In my literacy autobiography I wrote, “Learning in general can be messy, but I’ve found that when I approach learning something new, like I did when learning to ride a bike, willing to face bruises and bloody knees to conquer the beast, I come out on the other side more satisfied with myself and with my understanding,” and I hope I always feel this way. 21st century literacy gives us the opportunity to connect to one another in ways like never before. 21st century literacy invites discussion. On social media sites, including YouTube and blogs, anyone can produce a message that can be seen by thousands of people. I have trepidation about entering what feels like a whole new world where my ideas are shared and commented on by others, but as a teacher, I must help students navigate this world because it is here to stay. (Final Reflection, 12/10/13, lines 38-47)

Heather positioned herself both as a learner who might encounter challenges in interacting within 21st-century literacy contexts and as a teacher who must confront her own concerns about navigating social media in order to support her students to engage in these digital spheres. Her specific mention of social media as a forum for increased public discussion and scrutiny juxtaposed with the imagery of being bruised and bloodied, having conquered the beast, indicated the struggle of this type of learning for Heather.  Heather recognized that technology and social media are important contexts that are “here to stay” and that part of her professional responsibility is to guide her students through this “whole new world,” but she also expressed clear concern about her own engagement and public presence.

Heather’s sense of cautious enthusiasm at using technology for multimodal expression continued into her practice.  In a survey response during her second year in the classroom, Heather said,

I am always looking for ways to have students not just use technology but to really take ownership with what they create with the technology. We just did a book report, and students were given choice on how to present the info. Students made a wide variety of videos. I showed them websites like Storyboardthat.com where they could make creative presentations that incorporated the technology. (Survey response, 1/30/17)

Heather began her discussion of how she used technology in the classroom by noting that her goal was not only for technology integration, but for student ownership of the products created through technological tools.  In Heather’s example from her classroom, she cited how she effectively used digital tools to help students create new products that show creativity and innovation in relation to their knowledge about books.  She took a traditional book report and allowed students to present in video format and creatively present their knowledge about their chosen text. In doing so, Heather provided opportunities for engagement in the new world of digital media, similar to the ways in which she experienced making a creative presentation of her knowledge in the digital story. Her survey response indicated growing confidence and pedagogical rationale for her technology integration in the classroom.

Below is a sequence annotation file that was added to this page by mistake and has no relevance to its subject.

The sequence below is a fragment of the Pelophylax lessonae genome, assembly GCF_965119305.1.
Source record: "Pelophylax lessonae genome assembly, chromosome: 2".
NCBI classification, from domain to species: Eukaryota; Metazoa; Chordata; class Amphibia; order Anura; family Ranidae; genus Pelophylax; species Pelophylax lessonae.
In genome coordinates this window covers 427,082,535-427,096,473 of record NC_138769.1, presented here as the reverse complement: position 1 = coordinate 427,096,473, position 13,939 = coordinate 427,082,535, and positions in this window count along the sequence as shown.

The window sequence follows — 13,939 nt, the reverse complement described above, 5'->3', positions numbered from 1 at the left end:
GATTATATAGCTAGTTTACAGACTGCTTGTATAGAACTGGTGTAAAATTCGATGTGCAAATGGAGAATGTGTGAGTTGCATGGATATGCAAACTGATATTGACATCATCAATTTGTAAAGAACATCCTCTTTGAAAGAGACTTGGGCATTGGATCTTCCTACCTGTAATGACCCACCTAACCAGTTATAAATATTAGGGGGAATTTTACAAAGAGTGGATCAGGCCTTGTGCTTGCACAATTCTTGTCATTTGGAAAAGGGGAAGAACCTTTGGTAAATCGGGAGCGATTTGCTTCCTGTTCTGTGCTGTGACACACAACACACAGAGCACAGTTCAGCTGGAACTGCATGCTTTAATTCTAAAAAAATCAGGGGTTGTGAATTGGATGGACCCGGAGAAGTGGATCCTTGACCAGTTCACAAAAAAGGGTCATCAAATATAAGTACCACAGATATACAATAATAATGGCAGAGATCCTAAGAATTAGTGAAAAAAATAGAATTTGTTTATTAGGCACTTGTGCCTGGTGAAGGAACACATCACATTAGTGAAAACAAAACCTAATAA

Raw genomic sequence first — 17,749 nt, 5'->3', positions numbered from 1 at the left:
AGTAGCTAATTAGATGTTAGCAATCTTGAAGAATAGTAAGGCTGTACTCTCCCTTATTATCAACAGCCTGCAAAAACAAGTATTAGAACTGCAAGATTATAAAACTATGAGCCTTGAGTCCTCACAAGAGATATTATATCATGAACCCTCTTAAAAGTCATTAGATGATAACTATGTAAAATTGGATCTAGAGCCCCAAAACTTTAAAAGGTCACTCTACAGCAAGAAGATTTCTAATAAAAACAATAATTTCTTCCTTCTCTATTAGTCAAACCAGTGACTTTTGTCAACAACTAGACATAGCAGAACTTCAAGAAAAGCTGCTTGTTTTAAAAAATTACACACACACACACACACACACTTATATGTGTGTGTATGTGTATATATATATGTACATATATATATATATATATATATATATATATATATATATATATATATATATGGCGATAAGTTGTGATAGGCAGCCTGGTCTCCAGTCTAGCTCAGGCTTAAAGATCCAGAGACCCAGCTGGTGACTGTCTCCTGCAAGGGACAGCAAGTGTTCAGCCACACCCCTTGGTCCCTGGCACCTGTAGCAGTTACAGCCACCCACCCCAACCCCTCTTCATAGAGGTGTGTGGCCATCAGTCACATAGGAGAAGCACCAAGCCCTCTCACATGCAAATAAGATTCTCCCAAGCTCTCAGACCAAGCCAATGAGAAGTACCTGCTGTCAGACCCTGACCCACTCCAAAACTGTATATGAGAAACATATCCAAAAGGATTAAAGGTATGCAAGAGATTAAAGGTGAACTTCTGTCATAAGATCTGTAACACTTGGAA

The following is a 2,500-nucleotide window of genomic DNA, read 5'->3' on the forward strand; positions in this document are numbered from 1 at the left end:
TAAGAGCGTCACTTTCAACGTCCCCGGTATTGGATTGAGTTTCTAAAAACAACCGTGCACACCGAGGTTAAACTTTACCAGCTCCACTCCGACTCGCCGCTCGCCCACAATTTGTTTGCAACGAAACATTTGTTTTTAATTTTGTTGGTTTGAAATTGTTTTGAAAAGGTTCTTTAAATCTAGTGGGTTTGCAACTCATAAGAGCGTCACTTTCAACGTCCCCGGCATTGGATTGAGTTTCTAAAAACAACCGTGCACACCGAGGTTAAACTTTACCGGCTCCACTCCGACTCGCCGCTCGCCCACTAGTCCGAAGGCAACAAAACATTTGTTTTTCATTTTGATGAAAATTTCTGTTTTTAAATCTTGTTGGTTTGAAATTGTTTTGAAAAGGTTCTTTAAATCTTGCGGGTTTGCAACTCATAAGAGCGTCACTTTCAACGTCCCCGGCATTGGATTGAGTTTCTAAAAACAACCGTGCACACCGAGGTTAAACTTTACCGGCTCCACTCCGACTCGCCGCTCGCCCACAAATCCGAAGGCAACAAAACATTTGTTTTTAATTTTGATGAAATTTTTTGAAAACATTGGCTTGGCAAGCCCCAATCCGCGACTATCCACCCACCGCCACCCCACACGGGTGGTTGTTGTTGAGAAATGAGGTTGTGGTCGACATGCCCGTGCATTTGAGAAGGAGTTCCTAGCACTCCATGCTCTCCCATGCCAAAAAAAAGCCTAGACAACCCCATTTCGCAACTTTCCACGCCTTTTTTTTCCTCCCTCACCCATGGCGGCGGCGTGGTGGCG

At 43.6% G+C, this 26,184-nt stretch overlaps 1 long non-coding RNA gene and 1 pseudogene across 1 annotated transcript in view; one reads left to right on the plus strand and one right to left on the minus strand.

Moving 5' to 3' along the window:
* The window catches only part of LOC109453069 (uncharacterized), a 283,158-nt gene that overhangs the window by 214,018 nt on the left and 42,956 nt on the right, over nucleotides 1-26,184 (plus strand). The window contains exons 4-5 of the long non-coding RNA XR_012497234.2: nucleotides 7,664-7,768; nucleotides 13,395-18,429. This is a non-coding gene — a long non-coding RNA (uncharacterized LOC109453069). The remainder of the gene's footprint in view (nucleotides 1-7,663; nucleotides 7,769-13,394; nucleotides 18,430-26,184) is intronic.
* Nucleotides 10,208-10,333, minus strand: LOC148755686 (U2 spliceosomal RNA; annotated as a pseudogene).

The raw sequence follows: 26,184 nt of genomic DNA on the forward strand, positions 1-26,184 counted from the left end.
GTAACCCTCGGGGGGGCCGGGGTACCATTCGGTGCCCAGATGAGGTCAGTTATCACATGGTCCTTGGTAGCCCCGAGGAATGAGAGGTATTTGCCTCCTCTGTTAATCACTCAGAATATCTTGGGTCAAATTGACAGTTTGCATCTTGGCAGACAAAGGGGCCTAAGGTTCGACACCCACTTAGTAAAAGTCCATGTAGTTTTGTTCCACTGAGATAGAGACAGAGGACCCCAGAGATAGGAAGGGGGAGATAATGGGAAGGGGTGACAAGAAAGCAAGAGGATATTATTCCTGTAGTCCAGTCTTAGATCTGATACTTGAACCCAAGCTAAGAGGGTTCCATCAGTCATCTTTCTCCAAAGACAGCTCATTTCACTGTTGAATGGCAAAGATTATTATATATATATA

Heather’s final reflection for the course, follow-up survey response about Twitter usage and personal correspondence also indicated that Heather was finding value in Twitter connections outside of the classroom.  In her final reflection for the course, Heather again noted the positive challenges that she experienced in the class that pushed her to engage with professional community, specifically noting how social media sites provide opportunities for connection with other educators:

I was challenged by the use of technology in this class. In this class, more than any other I have taken at CSULB, we were encouraged to get involved in the discussions and interactions among professionals in the field. This interaction is so important to me because I believe in the importance of learning from many people and listening to the viewpoints of those who have expertise in my field. Social media sites provide ways to connect to other educators. (Final reflection, 12/10/13, lines 25-29)